Follicular Large Cleaved Cell Lymphoma Is a Distinctive Morphological and Clinical Variant of Follicular Lymphoma
Radwa A El Behery, Javier A Laurini, Dennis D Weisenburger, Lynette M Smith, Bhavana J Dave, Wing C Chan, Kai Fu, Timothy C Greiner, Patricia Aoun. University of Nebraska Medical Center, Omaha, NE
Background: Follicular lymphoma (FL) is divided into 3 grades based on the number of centroblasts per high-power field (HPF). However, an under-recognized variant of follicular lymphoma is the large cleaved cell subtype (FLC) in which the follicles are composed predominantly of intermediate to large cleaved and multilobated cells, without enough centroblasts to meet the criteria for FL grade 3 (FL3). FLC was described in the Working Formulation but is not recognized in the WHO classification. The aim of this study is to evaluate the histopathologic and clinical characteristics of FLC and compare it to the other subtypes of FL.
Design: Seventy-two cases of FLC were identified. Using image analysis, the nuclear size of large cleaved cells was measured in 10 representative neoplastic follicles in each of 10 cases, and compared to the nuclear size of endothelial cells and small lymphocytes in the same biopsy. Immunoperoxidase stains for CD10, BCL2, and BCL6, as well as cytogenetic studies for BCL2 and BCL6 translocations were reviewed. Clinical features and overall survival (OS) were compared to a historical cohort of FL cases including FL1 (N= 141), FL2 (N=191), and FL3 (N=181).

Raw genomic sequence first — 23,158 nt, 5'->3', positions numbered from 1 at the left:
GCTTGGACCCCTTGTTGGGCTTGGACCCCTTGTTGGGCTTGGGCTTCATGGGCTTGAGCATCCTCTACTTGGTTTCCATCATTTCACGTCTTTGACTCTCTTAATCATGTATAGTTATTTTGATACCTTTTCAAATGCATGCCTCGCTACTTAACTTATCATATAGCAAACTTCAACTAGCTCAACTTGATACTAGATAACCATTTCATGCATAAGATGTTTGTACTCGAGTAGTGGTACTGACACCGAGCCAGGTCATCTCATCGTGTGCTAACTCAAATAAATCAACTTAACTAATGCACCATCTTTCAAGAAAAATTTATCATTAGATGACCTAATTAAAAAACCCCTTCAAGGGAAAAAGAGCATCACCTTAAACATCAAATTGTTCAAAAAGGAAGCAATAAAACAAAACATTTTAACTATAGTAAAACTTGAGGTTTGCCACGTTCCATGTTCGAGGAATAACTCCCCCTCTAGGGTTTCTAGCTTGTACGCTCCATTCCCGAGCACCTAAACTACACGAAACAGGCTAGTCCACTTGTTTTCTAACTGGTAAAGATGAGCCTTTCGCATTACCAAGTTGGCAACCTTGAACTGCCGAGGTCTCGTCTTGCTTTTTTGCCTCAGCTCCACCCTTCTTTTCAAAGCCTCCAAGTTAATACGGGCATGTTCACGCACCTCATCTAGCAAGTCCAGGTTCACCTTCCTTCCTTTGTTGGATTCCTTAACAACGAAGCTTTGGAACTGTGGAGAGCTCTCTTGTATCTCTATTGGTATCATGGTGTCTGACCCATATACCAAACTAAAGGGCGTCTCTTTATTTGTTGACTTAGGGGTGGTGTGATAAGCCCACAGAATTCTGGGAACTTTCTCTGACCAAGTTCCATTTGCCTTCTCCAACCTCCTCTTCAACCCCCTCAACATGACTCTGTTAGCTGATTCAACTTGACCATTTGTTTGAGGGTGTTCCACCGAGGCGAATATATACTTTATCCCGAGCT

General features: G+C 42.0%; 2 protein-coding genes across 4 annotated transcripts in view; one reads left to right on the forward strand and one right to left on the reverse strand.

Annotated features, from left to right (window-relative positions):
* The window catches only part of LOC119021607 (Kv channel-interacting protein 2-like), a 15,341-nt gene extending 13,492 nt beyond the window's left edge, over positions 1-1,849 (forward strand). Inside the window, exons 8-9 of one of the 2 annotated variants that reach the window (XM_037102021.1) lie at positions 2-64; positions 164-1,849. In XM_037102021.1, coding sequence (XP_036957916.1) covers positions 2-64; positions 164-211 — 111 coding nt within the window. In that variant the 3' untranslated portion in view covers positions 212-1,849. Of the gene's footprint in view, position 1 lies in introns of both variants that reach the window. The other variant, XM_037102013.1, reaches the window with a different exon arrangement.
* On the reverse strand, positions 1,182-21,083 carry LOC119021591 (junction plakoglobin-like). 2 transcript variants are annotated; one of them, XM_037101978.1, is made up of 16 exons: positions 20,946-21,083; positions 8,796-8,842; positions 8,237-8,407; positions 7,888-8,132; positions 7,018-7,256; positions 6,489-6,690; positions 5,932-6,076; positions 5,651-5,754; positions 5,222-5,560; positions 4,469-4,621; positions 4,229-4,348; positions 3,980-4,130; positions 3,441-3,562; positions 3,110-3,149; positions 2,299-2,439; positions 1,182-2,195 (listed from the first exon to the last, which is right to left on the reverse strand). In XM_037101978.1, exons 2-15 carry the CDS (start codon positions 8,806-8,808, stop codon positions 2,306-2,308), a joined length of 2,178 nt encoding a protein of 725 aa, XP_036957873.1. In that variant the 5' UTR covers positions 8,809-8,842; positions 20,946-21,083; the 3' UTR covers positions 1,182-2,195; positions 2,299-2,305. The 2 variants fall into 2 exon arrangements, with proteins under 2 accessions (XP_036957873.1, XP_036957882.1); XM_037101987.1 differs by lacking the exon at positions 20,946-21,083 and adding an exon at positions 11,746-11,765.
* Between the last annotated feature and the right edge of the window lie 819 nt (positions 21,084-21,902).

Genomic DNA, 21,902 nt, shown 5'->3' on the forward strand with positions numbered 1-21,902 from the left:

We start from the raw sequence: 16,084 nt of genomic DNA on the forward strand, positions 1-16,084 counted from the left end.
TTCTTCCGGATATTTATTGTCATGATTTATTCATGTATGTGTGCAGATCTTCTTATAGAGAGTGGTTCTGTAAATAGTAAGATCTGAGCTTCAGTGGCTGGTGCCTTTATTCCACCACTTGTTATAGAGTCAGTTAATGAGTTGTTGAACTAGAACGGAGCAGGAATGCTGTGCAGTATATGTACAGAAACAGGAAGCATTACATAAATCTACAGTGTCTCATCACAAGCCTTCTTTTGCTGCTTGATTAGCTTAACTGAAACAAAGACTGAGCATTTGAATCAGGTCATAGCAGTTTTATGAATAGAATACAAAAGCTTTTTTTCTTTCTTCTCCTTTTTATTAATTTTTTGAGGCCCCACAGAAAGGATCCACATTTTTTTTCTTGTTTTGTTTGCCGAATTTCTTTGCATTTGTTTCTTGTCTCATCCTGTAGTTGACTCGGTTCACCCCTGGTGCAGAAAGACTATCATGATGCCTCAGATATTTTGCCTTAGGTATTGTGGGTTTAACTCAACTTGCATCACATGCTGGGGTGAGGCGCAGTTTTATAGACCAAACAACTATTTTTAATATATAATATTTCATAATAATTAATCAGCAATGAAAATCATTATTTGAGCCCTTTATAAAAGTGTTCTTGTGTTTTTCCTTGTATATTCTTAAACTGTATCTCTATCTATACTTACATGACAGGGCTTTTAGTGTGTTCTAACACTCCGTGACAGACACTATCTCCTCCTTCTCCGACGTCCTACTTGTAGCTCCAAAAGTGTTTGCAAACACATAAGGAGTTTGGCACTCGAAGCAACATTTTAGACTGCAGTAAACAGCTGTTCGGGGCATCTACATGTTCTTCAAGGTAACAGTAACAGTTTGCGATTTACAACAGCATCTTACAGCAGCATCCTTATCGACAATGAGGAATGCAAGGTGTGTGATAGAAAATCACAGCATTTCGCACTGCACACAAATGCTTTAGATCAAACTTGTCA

Results: For FLC cases, the average number of centroblasts/HPF was 9.2 (range, 4.6-14.7). The average nuclear size of the large cleaved cells was 10.1 μm (range 8.1-14.9 μm), which was > 2 times the nuclear size of small lymphocytes (ratio 2.1) and the same as the nuclear size of endothelial cells (ratio 1.0). Immunostains for BCL6 were positive in 100%, BCL2 in 83.7% and CD10 in 88% of cases. Cytogenetic studies identified the t(14;18) in 86% and 3q27 rearrangements in 12% of analyzed cases. There were no significant differences in clinical features between FLC and FL1, FL2 or FL3. However, FLC had a significantly worse 5-year OS compared to FL1 (69% vs. 83%, respectively, p=0.002) or FL2 (77%, p=0.057), but was similar to FL3 (67%, p=0.74), especially for patients who did not receive rituximab-containing regimens.
Conclusions: FLC is a morphologically recognizable variant of FL and is clinically most like FL3. Therefore, cases of FLC should be considered a special variant of FL3, and should not be classified with FL1 or FL2 for treatment or prognosis.
Monday, March 4, 2013 9:00 AM
Proffered Papers: Section C, Monday Morning